Between Lucky Strike and Pastis, McNally opened Nell’s, Pravda, Schiller’s, Cherche Midi, Balthazar, and Augustine. The last one, in the Beekman Hotel near Wall Street, is as over-the-top opulent as Lucky Strike was “ramshackle” —practice makes dramatic perfection. He also revived Minetta Tavern, with a pricey burger that sent a go-high message to so many other restaurateurs.

McNally, who came to New York in that other New York lifetime that was 1975, is now living in London again. He oversees a Balthazar clone there and—as a onetime child actor, feature filmmaker, and farmer—is writing a memoir in the aftermath of a stroke. He agreed to answer my questions via email.

Food & Wine: How did you go from arriving from London in 1975 to opening your first restaurant five years later?

Keith McNally: When I arrived in New York in 1975 I was 24 with vague plans of making films. On my third day I ran out of money and so I ditched the film idea and got a job, working illegally at Serendipity uptown as a busboy. Three months later I left Serendipity to work, again illegally, as an oyster shucker at a new, terrifically stylish place downtown called One Fifth. Television's Saturday Night Live first aired two months before I started at One Fifth, and the cast would hold their famous after-show parties there. I was soon given the dubious job of organizing these parties, many of which would last until five in the morning. It was at one of these parties where I met SNL producer, Lorne Michaels who would later invest in two of my restaurants. I also met my future wife, Lynn Wagenknecht, there and together with my brother Brian, who also worked at One Fifth, we decided to build our own restaurant. After I became legal, the three of us left One Fifth and found an old cafeteria in Tribeca for rent, which nine months of renovation and $150,000 later, we named The Odeon.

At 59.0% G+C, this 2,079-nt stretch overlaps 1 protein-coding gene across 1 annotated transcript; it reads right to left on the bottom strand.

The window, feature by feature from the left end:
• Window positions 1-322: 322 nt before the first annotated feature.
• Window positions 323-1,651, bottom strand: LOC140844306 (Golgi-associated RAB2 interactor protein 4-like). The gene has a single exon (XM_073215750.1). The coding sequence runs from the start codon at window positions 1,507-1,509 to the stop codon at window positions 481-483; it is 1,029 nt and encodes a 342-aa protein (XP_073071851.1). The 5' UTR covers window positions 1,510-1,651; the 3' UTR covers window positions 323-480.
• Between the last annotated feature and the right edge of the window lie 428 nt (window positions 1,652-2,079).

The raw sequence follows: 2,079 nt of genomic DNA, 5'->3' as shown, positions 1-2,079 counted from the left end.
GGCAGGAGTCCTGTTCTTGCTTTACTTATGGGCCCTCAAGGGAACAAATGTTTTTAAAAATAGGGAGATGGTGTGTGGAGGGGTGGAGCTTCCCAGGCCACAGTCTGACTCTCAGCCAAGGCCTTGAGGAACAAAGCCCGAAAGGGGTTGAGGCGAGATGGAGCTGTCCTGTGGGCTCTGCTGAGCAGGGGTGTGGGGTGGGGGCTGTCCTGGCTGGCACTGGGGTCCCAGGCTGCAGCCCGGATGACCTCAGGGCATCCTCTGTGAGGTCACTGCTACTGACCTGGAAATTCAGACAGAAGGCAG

Courtesy of Lucky Strike

How does the restaurant scene in New York then compare with the scene now?

When I opened Lucky Strike, it was far easier to build a restaurant than nowadays. There weren't these absurdly strict health rules that are designed as much to rake in money for the city as to make eating in restaurants safer.